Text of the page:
Royal Holloway is launching a unique project to create a national archive of interviews with activists involved in protests, policies, and practical action over the last 50 years, to inform citizens about protecting the environment.
This UK-wide, three-year oral history of the environmental movement is a pioneering collaboration between long-term environmental activists, academic researchers, National Life Stories at the British Library and other partners. The interviewees will include environmental campaigners, grassroots activists and social entrepreneurs, as well as radical campaigners and pioneers of major environmental groups.
The project will work closely with National Life Stories, the oral history fieldwork charity based at the British Library, to create a publicly accessible archive of high-quality, life story oral history recordings with environmental activists.
The collection will be a valuable resource as it documents the history, aspirations and lived experience of environmental campaigns through the words of those most intimately involved.
There will be many interviewees whose contributions have previously been overlooked, and the interviews will uncover the networks of ideas exchange, methodology and campaigning in the UK environmental movement.
The project is funded by the Arts and Humanities Research Council and project outputs will include a freely available book, events and teaching resources to increase public awareness of how people engage with environmental issues across the generations.
Dr Toby Butler, Reader in the Department of Geography at Royal Holloway, said: “We are committed to recording the widest possible range of voices from the long and complex history of the environmental movement. They contributed to a major shift in legislative, social and cultural change over the last 50 years.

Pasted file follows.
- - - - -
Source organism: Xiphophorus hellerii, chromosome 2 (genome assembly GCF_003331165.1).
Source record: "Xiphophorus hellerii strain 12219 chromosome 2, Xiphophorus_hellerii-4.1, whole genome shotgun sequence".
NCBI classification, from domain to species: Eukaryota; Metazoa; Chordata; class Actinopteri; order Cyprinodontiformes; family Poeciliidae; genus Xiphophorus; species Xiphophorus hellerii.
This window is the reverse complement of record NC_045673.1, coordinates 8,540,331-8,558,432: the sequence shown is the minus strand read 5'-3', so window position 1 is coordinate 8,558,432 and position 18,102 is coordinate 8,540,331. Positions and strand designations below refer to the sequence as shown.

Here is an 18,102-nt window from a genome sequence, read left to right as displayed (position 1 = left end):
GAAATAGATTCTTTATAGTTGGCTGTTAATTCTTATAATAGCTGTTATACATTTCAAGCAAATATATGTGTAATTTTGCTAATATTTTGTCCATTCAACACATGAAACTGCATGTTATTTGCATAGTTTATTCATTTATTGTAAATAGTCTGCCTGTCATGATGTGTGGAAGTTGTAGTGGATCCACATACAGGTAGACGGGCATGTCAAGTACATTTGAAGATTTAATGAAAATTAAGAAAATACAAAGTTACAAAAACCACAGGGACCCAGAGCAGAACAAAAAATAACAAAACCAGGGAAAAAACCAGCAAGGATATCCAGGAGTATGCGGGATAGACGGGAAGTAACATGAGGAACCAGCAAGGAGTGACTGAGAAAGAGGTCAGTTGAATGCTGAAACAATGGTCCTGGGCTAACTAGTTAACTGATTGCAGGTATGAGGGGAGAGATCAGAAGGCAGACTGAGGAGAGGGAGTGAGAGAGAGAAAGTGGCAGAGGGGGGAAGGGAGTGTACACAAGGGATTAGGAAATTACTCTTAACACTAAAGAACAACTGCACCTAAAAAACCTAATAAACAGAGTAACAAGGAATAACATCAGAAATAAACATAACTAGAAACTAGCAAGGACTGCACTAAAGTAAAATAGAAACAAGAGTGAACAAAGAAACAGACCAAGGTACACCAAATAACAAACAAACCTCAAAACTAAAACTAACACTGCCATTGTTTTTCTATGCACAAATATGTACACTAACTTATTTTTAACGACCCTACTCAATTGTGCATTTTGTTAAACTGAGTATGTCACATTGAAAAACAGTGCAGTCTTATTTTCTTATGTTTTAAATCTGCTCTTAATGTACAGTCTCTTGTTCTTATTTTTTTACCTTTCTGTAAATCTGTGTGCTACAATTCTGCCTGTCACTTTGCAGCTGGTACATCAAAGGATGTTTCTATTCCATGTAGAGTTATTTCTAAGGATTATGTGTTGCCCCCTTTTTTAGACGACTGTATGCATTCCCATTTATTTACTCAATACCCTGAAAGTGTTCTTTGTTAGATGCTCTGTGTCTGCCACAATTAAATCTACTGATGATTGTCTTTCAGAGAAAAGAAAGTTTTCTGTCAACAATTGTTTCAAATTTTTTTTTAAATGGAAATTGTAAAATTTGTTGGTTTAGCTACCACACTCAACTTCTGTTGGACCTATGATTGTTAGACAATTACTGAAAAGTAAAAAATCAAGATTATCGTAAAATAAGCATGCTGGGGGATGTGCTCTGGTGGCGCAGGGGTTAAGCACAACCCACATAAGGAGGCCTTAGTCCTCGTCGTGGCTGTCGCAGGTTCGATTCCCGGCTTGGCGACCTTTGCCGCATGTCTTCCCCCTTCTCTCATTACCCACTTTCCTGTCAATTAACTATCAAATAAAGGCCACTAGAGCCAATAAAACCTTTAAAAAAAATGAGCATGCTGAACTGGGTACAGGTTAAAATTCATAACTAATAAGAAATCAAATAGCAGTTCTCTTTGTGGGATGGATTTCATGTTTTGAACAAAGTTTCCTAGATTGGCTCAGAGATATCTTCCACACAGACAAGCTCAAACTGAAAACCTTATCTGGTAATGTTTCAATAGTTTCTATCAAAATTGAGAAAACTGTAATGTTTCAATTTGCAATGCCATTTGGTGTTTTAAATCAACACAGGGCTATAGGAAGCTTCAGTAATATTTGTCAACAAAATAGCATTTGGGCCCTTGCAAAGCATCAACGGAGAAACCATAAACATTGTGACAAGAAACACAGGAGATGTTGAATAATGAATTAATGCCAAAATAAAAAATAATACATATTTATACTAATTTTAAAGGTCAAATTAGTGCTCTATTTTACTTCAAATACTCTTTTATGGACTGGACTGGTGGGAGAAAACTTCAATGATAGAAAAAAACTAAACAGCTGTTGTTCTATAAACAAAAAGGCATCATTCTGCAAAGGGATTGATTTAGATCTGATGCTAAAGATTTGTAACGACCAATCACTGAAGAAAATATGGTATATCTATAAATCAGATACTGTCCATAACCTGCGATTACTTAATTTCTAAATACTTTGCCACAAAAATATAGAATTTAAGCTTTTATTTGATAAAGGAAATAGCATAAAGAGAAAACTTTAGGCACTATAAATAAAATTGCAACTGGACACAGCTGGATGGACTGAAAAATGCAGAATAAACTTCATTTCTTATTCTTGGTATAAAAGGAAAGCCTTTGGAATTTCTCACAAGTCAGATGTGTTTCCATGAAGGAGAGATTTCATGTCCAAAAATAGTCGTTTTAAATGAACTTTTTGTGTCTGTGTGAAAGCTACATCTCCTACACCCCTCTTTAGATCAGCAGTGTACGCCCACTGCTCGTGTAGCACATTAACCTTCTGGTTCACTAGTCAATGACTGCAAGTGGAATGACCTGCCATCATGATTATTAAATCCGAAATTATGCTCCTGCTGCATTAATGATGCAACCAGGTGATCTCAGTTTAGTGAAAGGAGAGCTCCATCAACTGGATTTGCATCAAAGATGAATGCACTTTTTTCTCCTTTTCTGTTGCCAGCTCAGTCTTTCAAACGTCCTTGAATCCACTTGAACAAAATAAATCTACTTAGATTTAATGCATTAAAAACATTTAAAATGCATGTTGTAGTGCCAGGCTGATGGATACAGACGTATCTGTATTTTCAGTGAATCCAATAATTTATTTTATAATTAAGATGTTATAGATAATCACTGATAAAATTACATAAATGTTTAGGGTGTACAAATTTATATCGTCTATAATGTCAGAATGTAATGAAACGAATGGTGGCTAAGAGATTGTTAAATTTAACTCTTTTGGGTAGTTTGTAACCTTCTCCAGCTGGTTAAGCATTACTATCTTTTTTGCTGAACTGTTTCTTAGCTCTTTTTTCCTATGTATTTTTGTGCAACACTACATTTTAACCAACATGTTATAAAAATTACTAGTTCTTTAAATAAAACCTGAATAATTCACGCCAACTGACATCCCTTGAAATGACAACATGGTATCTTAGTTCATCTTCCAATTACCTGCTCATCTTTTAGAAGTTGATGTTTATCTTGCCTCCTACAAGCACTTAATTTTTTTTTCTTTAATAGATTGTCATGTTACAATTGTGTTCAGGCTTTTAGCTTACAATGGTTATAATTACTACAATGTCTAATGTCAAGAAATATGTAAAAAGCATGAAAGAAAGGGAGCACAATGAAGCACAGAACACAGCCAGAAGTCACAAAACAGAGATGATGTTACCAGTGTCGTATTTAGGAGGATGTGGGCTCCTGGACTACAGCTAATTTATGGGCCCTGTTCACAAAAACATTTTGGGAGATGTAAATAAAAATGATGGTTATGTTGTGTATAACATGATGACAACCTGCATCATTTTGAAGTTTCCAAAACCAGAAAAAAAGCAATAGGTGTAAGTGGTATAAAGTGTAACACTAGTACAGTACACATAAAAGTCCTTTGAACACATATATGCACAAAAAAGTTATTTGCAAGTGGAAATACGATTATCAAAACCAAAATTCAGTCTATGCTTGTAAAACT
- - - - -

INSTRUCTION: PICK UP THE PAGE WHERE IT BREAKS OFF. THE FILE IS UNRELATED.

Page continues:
“This is an opportunity for those who seek to change the world for the better to learn from the lived experiences of those who fought and worked on these campaigns.”
Chris Church, Project Officer at Royal Holloway and former trustee of Friends of the Earth, said: “Tens of thousands of people have worked over the last five decades to protect and improve their environment. Some have worked to protect their local area, others have engaged with businesses and governments to bring about lasting change. All of them worked for what they believe in, and we will be telling their stories.”
The project will be delivered by a research team combining academic expertise in the study of grassroots movements and oral history with extensive experience in key environmental organisations within the UK.
Mary Stewart, the British Library’s Lead Curator of Oral History and Director of National Life Stories commented: “This is an important partnership for National Life Stories at British Library which will add one hundred in-depth life story interviews to the oral history collection, providing valuable insights into the history of the environmental movement in living memory.
“These interviews will complement our existing holdings on science, earth and climate history, food production and political campaigning - bringing new and contrasting perspectives to the archive. All of this will greatly benefit researchers now and in the future.”